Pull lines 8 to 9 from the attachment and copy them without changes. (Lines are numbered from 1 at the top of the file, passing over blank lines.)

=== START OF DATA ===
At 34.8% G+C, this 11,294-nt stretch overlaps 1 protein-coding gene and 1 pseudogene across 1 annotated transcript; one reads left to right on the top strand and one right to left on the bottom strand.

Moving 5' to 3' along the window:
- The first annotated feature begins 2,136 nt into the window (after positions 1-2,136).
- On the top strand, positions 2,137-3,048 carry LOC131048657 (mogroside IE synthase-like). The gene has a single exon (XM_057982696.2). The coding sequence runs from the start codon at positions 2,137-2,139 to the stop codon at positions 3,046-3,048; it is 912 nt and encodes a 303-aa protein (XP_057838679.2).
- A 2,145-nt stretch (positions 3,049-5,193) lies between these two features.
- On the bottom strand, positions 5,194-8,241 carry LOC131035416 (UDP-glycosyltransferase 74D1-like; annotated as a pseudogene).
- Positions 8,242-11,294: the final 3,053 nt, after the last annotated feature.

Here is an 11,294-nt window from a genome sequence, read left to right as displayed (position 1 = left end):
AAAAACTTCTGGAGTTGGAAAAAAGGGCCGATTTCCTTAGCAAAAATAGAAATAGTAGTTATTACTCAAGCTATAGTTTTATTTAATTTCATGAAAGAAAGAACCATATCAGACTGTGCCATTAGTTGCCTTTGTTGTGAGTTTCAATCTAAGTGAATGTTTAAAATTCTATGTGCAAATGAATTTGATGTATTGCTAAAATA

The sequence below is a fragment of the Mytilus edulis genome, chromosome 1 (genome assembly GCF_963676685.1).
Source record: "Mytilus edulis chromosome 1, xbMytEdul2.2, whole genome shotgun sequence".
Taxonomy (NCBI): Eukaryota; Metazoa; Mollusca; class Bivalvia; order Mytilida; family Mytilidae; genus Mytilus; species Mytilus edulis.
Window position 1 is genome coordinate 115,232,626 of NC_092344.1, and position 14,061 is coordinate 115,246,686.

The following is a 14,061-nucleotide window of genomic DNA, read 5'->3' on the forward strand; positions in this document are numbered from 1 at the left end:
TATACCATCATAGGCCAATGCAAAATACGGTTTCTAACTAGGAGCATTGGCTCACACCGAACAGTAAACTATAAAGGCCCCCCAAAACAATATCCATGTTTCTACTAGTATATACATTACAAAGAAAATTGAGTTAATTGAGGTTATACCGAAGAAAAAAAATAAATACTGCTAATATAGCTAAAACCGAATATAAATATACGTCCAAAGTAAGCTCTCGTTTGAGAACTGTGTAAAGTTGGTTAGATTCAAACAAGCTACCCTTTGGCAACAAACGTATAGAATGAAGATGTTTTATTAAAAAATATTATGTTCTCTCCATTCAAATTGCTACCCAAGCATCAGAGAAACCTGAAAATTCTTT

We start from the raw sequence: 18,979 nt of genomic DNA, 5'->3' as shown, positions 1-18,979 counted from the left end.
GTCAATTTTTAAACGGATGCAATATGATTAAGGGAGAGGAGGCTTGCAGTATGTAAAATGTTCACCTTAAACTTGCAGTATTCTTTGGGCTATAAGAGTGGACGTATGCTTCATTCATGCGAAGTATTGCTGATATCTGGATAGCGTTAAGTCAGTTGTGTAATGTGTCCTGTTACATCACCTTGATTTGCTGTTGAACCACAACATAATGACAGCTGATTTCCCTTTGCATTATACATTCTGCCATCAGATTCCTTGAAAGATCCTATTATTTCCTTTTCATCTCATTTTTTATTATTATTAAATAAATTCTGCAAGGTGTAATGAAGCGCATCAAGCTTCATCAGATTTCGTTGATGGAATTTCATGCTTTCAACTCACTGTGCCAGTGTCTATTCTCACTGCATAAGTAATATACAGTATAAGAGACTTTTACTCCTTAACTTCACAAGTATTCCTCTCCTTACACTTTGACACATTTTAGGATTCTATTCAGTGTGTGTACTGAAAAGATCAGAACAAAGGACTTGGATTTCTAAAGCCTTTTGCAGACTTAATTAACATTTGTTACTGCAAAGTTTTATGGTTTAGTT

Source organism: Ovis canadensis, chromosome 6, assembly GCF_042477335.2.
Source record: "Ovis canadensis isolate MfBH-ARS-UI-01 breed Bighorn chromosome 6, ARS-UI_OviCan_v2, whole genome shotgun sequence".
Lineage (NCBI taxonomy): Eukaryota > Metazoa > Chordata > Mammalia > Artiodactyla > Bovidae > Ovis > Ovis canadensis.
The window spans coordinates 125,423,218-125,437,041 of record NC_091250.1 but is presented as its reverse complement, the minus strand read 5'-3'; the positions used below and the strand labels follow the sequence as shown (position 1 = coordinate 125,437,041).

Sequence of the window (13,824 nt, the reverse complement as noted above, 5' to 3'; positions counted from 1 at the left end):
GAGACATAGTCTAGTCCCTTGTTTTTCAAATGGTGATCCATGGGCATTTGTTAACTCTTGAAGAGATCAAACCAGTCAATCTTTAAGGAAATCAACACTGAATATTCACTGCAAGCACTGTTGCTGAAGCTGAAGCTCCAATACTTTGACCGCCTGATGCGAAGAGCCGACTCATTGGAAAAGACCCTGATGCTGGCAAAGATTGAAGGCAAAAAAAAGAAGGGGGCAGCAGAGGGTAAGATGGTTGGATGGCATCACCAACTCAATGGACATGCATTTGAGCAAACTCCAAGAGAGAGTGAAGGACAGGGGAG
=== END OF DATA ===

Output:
Here is an 11,294-nt window from a genome sequence, read left to right as displayed (position 1 = left end):
AAAAACTTCTGGAGTTGGAAAAAAGGGCCGATTTCCTTAGCAAAAATAGAAATAGTAGTTATTACTCAAGCTATAGTTTTATTTAATTTCATGAAAGAAAGAACCATATCAGACTGTGCCATTAGTTGCCTTTGTTGTGAGTTTCAATCTAAGTGAATGTTTAAAATTCTATGTGCAAATGAATTTGATGTATTGCTAAAATA